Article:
Why Afghanistan, given that it has a larger population than Iraq, and the reason Krugman wants the U.S. out of the latter country is that we do not have enough troops to "stabilize the country"? (I love that expression; I wonder how Krugman would react if a bunch of Chinese, or Nigerian, or Brazilian troops were sent to the U.S. to "stabilize" us.)
Here is his "reasoning": "… things in Afghanistan aren’t yet as far gone as they are in Iraq, and it’s possible that a smaller force … might be enough to stabilize the situation…. If we stopped trying to do the impossible in Iraq, both we and the British would be able to put more troops in a place where they might still do some good."
I’ve got a suggestion for Paul "Stabilizer" Krugman. There are many, many countries with far smaller populations than either Afghanistan or Iraq. I suggest we, forthwith, invade all of these countries: Monaco, Yemen, Jordan, Lichtenstein, Portugal, Fiji, Malta, Zaire, Burundi, Benin, Mali. There are many others, but I can’t think of them off the top of my head. And don’t give me any crap about the foolishness of such a policy. Surely, there are "terrists" in all of these countries, and weapons of mass destruction too. Anyone who denies this is no patriotic American! The war against "terrism" is a worldwide phenomenon, and anyone who wants to limit it to Afghanistan, forsooth, is a fair-weather terrist fighter.
But, I digress. We’re supposed to be discussing who to vote for in a few days, so let’s get back to that. What about the Libertarian Party? Before going into this, let us take a moment for full disclosure, here. I am a wild-eyed devotee of the LP. I have been active in it, to a greater or lesser extent, since 1972, when I ran for State Assemblyman of New York. I was once a candidate for Vice President of the national campaign, and have given dozens of speeches to the annual conventions of the federal party and to many, many state conventions as well.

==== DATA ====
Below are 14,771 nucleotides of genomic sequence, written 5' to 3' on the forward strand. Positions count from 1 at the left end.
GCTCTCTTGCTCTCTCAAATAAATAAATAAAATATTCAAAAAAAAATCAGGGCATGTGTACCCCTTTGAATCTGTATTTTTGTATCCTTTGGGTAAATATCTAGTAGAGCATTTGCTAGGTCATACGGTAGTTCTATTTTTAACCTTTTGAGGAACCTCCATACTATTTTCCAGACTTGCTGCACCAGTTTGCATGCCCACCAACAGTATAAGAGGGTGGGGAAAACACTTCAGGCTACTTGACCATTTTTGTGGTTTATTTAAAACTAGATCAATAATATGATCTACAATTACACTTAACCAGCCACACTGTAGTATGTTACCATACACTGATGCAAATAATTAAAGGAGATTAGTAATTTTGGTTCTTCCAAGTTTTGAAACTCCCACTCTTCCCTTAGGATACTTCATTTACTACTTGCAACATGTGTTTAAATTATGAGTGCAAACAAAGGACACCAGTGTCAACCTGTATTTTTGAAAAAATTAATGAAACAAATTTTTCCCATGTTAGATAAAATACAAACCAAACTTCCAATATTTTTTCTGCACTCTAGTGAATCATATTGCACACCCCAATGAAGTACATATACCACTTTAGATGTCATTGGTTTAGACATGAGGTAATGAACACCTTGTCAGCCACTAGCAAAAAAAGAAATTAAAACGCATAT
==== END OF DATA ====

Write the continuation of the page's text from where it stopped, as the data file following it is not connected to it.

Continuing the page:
However, sad to say, I really cannot support the federal Libertarian Party. For they, too, just like Paul "Stabilizer" Krugman, want to pull troops out of Iraq, but not bring them home either; instead, send them to yet other foreign countries, where, presumably, their imperialist services are in greater need. (For more Rockwell critique of the LP, see this.) How the principled have fallen. It is one thing for the Democrats, la Paul "Stabilizer" Krugman to support such a policy. But for Libertarians to do so? Murray Rothbard must be spinning in his grave at the prospect, after he spent so much time and energy trying to inculcate some modicum of principle into this group.
No, I cannot in good conscience ask anyone to support the federal Libertarian Party. Not, at least, until they rescind this horrid policy. (Whenever I get a fund raising letter from them, I reply that I will contribute, but only when and if they publicly climb down from this eminently anti-libertarian viewpoint.) The state libertarian parties, still, are a different matter. In my view, the rot has not set in there to anywhere near the same degree. To the contrary, at the state LP conventions I have addressed, I have found the rank and file to be pretty sensible on all issues, certainly including foreign policy.
So, two cheers for the LP at the state level, and none for them at the federal.